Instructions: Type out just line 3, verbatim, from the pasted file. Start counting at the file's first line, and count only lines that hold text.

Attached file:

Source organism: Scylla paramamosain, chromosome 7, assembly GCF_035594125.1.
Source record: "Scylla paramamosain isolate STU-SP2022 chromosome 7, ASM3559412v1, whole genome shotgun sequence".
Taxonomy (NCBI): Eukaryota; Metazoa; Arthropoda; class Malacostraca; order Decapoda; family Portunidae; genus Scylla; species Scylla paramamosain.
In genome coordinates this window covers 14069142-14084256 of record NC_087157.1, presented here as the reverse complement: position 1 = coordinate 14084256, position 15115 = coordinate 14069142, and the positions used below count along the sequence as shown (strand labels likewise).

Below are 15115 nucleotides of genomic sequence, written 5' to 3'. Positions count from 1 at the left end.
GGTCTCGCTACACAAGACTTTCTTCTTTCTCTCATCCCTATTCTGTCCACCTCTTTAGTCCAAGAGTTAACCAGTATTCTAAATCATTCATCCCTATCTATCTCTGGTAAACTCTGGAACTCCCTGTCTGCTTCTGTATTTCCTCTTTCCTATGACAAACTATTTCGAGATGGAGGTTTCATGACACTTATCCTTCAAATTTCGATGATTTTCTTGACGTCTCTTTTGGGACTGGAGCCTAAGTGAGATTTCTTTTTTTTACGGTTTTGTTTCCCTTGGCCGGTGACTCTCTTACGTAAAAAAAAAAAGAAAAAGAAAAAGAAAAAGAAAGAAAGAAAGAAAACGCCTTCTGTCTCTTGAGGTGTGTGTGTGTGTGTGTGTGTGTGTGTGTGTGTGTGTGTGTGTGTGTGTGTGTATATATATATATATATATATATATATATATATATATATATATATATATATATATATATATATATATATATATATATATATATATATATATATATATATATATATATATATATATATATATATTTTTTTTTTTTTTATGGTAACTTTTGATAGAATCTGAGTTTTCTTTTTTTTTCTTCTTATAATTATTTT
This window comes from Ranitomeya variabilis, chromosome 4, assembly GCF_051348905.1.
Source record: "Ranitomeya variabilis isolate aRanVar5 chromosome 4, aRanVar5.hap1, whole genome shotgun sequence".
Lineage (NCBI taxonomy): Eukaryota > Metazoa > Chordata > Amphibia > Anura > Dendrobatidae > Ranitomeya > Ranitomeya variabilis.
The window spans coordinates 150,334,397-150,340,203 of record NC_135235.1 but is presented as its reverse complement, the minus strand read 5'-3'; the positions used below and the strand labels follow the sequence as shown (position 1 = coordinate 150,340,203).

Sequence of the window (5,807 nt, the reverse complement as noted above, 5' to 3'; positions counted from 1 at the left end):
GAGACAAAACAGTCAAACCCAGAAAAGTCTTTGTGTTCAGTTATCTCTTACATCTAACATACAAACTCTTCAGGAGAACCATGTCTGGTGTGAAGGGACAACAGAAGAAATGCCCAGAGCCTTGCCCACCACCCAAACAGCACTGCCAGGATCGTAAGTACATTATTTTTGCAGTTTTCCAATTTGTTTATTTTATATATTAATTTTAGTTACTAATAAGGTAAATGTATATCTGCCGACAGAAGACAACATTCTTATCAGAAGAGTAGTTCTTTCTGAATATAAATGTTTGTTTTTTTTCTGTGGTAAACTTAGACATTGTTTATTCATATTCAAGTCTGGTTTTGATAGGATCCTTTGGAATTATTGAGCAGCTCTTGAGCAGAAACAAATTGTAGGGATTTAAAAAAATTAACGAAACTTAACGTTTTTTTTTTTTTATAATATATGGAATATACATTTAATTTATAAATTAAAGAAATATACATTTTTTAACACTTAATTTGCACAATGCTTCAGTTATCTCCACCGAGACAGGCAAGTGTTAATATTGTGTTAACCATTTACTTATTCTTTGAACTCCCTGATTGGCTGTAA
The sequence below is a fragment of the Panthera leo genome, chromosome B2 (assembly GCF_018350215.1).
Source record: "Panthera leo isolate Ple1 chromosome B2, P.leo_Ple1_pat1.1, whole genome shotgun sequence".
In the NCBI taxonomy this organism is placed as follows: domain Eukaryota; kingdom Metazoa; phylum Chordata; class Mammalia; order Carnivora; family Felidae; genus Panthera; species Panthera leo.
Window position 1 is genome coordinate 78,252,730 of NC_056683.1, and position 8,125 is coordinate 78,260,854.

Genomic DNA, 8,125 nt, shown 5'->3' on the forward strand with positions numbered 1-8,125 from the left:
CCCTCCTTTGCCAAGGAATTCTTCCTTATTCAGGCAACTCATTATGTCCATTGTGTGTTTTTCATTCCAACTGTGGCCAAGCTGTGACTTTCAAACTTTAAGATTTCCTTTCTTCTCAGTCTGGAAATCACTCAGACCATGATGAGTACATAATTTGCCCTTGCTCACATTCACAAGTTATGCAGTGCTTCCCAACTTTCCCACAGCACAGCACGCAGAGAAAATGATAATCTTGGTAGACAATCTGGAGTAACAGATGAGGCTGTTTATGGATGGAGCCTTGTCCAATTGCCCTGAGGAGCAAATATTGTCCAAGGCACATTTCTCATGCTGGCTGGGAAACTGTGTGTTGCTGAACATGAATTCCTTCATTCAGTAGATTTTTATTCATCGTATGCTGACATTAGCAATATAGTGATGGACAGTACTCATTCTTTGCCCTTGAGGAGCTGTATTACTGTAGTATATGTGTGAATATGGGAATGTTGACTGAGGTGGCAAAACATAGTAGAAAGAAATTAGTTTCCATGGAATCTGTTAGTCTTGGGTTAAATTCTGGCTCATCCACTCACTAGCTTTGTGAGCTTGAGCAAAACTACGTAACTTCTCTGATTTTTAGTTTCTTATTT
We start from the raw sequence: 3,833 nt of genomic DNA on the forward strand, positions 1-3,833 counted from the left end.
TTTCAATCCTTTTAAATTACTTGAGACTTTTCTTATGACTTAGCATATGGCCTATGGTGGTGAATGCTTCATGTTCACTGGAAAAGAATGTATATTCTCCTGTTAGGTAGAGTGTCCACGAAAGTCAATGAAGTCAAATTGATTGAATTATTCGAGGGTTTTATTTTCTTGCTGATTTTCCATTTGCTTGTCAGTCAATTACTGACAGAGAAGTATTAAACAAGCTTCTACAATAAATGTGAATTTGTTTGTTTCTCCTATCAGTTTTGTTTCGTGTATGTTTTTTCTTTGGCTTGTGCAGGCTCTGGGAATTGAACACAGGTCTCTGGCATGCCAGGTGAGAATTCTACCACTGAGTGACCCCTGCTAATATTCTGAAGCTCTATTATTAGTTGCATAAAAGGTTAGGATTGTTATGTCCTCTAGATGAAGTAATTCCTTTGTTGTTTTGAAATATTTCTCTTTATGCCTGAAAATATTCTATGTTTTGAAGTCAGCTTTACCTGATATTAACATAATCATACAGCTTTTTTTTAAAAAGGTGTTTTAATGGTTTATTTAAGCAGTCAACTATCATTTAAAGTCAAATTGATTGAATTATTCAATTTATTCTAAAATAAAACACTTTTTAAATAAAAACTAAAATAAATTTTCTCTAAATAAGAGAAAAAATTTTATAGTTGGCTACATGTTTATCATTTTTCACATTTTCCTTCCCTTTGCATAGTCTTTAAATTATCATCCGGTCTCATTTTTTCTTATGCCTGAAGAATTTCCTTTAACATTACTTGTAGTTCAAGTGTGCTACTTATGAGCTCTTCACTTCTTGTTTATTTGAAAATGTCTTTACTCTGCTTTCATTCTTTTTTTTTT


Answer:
Taxonomy (NCBI): Eukaryota; Metazoa; Arthropoda; class Malacostraca; order Decapoda; family Portunidae; genus Scylla; species Scylla paramamosain.